Adaptations of bottlenose dolphin Tursiops truncatus (Montagu, 1821) to the life in the sea

Šarčević, Tena (2009) Adaptations of bottlenose dolphin Tursiops truncatus (Montagu, 1821) to the life in the sea. Bachelor's thesis, Faculty of Science > Department of Biology.

[img] PDF
Restricted to Registered users only
Language: Croatian

Download (882kB) | Request a copy


Adaptation of bottlenose dolphin, Tursiops truncatus (Montagu, 1821) to the life in the sea include anatomical and physiological changes that happened when mammals moved from land to the sea. The most important adaptations for good swimming are streaming body and development of flippers and fluke. Adaptations for diving include circulatory and respiratory changes. The key changes in circulatory system are development of retia mirabilia, high concentrations of myoglobin, bradycardia, peripheral vasoconstriction and low metabolic rate during dive. The key changes in respiratory system are highly vascularized alveoli, the lungs modified to allow to collapse and a blowhole at dorsal side of the head that opens actively and closes passively. Digestive system is very long. A stomach resembles that of ruminants and enzymatic digestion in it has a great significance. Hearing is the most developed sensory system of the bottlenose dolphin. The other sensory systems are not as developed as they are in terrestrial mammals but that is compensated with echolocation capabilities. Vocalization of the bottlenose dolphin is easy recognizable and sounds like a whistle. Every individual and every population has its own whistle contour. The main role in thermoregulation play blubber and heat-conserving vascular countcurrent systems and also reduced surface-to-volume ratio. The kidneys produce hypertonic (highly concentrated) urine as adaptation to hypertonic environment. Bottlenose dolphins are known for their complex social structure, tight group bonds and caring for their offspring. Promiscuity is important for genetic biodiversity. Delayed implantation and long period that baby dolphin spends with its mother are crucial for species conservation.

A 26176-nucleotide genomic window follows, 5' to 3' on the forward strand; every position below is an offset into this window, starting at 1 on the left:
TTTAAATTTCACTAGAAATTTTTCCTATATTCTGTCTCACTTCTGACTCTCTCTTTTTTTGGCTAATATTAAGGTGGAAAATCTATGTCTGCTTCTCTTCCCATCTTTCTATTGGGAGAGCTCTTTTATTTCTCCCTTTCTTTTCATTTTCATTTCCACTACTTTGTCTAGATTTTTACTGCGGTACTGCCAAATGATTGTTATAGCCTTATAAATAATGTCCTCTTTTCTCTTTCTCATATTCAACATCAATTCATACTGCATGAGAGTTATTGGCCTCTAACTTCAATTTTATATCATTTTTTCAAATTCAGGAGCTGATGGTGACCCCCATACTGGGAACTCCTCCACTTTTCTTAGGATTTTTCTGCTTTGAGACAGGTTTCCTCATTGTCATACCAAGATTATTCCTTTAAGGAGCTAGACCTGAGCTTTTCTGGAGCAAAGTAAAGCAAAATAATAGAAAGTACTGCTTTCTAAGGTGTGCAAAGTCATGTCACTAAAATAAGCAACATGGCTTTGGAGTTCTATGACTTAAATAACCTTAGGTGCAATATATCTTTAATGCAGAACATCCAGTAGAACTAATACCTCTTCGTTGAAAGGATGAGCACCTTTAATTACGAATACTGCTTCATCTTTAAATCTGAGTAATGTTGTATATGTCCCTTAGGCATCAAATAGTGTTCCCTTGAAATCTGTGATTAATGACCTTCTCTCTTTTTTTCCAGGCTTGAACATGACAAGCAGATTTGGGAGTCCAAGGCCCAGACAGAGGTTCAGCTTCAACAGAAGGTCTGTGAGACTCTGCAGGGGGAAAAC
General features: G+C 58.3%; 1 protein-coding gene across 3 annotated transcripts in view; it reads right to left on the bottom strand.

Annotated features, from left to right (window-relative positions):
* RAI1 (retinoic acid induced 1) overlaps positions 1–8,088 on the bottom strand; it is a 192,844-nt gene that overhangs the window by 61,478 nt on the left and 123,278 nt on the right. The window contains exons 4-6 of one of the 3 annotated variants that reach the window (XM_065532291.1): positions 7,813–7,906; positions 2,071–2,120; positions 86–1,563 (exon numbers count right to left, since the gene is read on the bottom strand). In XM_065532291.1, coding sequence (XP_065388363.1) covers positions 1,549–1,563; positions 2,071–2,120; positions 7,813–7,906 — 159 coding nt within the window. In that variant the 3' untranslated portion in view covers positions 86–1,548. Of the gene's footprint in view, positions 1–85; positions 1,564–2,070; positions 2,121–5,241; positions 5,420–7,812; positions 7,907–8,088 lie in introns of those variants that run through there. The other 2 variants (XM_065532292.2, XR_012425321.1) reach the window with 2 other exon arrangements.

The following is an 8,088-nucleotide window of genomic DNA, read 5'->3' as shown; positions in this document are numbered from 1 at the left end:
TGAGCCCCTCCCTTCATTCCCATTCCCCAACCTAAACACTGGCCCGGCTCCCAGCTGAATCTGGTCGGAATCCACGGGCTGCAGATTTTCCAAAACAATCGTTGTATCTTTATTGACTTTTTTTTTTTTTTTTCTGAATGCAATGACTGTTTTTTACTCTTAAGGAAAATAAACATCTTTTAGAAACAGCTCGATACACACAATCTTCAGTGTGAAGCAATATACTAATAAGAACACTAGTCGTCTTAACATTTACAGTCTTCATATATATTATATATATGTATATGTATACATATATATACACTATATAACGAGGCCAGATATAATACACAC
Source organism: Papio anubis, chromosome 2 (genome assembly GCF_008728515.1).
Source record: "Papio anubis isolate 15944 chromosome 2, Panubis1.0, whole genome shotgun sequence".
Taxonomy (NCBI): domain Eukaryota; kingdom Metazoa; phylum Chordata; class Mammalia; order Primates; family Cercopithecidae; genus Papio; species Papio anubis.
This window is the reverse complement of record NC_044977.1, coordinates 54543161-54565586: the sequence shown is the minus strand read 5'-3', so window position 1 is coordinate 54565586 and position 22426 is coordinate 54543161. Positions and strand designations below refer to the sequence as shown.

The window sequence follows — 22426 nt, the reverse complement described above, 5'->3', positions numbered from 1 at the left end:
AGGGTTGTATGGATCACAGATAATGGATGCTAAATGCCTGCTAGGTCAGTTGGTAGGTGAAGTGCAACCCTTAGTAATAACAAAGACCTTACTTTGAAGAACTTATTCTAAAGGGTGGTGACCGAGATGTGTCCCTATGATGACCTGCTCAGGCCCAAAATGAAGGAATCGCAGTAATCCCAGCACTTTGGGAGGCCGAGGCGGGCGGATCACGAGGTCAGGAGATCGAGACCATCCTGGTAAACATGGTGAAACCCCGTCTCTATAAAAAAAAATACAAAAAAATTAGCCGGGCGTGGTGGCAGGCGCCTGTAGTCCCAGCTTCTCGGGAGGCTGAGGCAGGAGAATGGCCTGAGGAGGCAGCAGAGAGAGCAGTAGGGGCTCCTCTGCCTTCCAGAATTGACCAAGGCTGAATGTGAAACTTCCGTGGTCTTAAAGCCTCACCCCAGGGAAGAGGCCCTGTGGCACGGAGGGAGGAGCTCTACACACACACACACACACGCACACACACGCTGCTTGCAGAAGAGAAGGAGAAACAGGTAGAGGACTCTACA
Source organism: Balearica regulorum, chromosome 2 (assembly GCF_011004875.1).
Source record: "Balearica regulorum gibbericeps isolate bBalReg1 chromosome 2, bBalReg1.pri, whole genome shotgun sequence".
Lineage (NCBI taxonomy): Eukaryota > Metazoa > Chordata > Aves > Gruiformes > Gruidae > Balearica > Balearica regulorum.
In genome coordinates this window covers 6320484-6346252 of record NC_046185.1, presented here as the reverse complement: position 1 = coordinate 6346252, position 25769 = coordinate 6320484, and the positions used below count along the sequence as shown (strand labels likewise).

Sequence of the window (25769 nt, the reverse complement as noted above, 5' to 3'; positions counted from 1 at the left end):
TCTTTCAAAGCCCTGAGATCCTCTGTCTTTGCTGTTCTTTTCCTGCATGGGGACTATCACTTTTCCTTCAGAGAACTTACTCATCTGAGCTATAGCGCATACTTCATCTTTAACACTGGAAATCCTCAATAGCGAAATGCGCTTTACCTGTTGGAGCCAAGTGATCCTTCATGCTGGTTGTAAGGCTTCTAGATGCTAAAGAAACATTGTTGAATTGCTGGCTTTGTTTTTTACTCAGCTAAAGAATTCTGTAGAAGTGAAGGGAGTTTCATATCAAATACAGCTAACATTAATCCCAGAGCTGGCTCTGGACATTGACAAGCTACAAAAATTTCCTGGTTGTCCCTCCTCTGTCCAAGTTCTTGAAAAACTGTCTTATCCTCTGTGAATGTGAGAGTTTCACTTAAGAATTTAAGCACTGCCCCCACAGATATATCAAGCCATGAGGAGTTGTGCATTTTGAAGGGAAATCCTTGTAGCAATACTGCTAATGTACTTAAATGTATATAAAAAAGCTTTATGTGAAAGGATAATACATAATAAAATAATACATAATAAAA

Item Type: Thesis (Bachelor's thesis)
Supervisor: Bakran-Petricioli, Tatjana
Date: 2009
Number of Pages: 23
Subjects: NATURAL SCIENCES > Biology
Divisions: Faculty of Science > Department of Biology
Depositing User: Silvana Šehić
Date Deposited: 19 Dec 2014 10:45
Last Modified: 19 Dec 2014 10:45

Actions (login required)

View Item View Item

Nema podataka za dohvacanje citata